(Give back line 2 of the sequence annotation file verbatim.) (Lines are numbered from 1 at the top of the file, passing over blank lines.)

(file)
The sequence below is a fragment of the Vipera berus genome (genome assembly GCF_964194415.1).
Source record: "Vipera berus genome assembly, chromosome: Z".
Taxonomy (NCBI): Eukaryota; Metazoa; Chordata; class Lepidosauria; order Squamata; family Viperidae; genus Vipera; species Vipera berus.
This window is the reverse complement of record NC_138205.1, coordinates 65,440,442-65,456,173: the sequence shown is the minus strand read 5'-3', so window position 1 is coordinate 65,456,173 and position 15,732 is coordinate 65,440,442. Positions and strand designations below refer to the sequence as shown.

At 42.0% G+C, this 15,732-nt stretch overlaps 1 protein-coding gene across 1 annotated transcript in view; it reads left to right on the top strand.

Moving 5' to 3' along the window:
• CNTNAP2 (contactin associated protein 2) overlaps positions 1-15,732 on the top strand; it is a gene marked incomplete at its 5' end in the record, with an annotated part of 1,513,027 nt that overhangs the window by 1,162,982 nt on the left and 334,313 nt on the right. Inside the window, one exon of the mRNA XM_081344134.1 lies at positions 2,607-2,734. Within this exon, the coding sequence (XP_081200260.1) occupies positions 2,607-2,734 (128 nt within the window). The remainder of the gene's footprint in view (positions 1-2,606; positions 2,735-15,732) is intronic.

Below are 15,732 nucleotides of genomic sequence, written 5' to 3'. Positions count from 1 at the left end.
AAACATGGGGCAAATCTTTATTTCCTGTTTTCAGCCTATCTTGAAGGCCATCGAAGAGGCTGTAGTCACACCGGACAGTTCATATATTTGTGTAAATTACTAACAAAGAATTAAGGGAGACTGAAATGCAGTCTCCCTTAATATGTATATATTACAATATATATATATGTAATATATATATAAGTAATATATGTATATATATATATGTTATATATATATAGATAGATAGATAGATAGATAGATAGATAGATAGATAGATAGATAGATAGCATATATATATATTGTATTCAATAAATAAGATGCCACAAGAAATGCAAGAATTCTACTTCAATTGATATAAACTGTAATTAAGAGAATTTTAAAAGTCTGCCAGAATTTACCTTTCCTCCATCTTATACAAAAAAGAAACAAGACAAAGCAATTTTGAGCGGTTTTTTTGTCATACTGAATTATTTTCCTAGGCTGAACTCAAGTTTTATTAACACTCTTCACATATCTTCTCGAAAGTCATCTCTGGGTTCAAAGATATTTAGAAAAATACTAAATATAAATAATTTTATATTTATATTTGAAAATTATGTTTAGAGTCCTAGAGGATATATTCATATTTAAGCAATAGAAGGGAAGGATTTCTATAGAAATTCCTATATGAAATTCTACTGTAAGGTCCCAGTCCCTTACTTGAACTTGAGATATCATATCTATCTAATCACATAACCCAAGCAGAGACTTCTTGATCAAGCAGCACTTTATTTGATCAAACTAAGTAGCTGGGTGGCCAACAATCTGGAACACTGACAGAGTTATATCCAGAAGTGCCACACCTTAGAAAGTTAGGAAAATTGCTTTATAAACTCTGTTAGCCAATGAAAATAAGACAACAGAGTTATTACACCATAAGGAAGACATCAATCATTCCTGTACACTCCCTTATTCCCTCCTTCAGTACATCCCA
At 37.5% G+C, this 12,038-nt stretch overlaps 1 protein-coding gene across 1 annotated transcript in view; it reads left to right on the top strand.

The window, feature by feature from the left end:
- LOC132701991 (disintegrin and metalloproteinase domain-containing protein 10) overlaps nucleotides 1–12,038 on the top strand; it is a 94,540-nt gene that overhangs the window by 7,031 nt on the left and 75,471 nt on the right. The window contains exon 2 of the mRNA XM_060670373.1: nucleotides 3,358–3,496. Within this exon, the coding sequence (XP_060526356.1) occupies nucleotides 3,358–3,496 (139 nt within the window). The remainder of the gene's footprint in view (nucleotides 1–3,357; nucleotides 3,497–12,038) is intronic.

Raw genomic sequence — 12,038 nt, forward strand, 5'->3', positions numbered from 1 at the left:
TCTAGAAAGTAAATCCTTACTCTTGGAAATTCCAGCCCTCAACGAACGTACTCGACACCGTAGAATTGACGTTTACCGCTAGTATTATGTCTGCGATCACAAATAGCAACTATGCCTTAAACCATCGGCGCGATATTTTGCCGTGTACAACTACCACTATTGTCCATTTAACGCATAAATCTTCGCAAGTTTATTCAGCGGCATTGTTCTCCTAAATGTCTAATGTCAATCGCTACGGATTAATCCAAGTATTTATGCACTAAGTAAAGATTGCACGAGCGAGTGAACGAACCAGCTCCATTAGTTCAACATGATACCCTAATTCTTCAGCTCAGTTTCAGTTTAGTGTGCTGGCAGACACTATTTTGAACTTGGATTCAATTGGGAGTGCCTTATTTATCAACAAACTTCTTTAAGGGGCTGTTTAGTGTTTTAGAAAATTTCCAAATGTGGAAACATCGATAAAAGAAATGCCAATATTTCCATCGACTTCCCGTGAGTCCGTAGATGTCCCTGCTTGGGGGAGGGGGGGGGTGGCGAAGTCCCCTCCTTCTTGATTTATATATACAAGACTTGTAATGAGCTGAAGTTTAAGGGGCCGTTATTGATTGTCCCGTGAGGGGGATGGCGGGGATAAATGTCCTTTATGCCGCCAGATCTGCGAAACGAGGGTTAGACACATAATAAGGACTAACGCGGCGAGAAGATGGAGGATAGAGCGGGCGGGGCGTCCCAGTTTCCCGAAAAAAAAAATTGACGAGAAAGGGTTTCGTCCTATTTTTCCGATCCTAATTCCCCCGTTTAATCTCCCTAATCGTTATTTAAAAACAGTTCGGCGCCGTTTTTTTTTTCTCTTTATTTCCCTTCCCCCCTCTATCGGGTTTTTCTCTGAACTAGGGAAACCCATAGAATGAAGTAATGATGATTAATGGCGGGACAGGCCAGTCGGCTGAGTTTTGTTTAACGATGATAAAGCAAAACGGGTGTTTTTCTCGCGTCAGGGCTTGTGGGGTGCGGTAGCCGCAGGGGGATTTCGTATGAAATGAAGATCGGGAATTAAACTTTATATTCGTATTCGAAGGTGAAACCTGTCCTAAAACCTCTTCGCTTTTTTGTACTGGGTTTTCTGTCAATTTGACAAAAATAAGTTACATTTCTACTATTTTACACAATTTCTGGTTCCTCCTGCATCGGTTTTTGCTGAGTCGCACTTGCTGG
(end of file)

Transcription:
Source record: "Vipera berus genome assembly, chromosome: Z".